Forwards (F) – The forwards are the main attacking force of soccer, in front of the midfielders and closest to the opponent’s goal.  They are expected to create opportunities, by their runs and passes, to shoot and score.  When they first receive the ball, they must be able to immediately determine if they can proceed directly to the goal, move into open space to create better opportunities for their teammates, or maintain possession of the ball until help arrives.  Their main attributes include accuracy in passing and shooting and the ability to perform ball skills under great pressure from the opponent’s defenders.  Forwards are also referred to as “strikers.”

Specific soccer position names, other than the goalkeeper (G, GK, K), tend to be associated with the number of players involved in the general positions:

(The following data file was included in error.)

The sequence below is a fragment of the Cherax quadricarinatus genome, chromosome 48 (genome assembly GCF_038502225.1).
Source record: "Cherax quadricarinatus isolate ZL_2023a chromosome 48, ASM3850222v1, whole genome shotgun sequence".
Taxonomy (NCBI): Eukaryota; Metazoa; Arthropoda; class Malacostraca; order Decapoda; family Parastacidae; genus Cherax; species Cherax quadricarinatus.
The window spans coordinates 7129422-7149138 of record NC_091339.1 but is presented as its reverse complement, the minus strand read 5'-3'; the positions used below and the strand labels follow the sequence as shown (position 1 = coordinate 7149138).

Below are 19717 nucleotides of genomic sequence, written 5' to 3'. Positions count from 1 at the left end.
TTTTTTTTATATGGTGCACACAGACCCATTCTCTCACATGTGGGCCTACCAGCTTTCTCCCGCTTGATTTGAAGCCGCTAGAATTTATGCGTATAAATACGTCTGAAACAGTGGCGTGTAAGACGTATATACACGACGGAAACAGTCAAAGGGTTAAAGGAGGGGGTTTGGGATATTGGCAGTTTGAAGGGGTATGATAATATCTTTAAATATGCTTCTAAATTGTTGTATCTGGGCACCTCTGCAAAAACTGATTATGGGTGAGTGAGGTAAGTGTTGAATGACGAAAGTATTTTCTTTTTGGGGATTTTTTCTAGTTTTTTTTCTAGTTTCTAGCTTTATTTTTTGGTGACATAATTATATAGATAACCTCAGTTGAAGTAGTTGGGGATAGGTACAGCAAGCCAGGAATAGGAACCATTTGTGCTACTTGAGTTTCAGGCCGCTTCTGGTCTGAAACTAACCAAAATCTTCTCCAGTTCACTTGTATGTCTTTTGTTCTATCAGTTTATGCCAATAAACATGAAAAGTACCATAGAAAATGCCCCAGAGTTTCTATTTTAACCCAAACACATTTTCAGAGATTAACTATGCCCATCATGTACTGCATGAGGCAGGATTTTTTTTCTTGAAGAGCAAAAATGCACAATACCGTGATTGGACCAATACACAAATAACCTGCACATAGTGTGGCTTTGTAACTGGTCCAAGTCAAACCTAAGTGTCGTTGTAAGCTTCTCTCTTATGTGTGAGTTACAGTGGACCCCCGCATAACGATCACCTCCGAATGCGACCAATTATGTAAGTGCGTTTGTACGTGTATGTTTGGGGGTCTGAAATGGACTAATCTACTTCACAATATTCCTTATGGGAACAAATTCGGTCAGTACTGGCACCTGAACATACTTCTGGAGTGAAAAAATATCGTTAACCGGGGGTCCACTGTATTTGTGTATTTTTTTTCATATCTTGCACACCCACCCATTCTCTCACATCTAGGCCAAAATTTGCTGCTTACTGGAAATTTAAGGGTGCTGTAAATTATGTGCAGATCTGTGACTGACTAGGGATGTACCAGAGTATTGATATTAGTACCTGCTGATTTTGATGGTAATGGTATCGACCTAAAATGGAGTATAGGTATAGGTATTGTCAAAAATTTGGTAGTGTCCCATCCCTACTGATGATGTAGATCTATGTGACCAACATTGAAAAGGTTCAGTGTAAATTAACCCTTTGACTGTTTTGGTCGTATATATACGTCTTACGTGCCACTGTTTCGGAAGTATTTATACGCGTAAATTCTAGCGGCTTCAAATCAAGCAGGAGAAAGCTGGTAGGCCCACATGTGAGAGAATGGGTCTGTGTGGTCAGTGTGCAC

For the back defenders, older three-back formations had a center fullback (CFB), a right fullback (RFB), and a left fullback (LFB).  As four-back formations evolved, the two players in the middle of the field have together been called center fullbacks, central backs or center backs (CB).  The central defenders may also be called the right center back (RCB) and the left center back (LCB), or the lead center back (LCB) and the trail center back (TCB).  Depending upon their duties, a leading center back, often assigned to mark the opponent’s best center striker, may be called a stopper (ST)*.  This player has also been called the central defender (CD).  A center back playing behind the stopper, who is often the last field player before the goalkeeper and may not have a marking assignment, can be given the ability to roam in order to support his other backs.  As such, this type of defender is known as a sweeper (SW).  With possible other responsibilities, the sweeper has also been known as the libero (L) (Pronunciation:  LEE-beh-ro; Italian for “free” or “unattached”).   The back defenders playing closest to the sidelines are also known as outside fullbacks (OFB), outside backs (OB), right back (RB), and left back (LB).  (At higher levels, there is a system of play that moves two back defenders ahead of the back line into interior attacking slots when the ball changes hands, called “inverted fullbacks.”)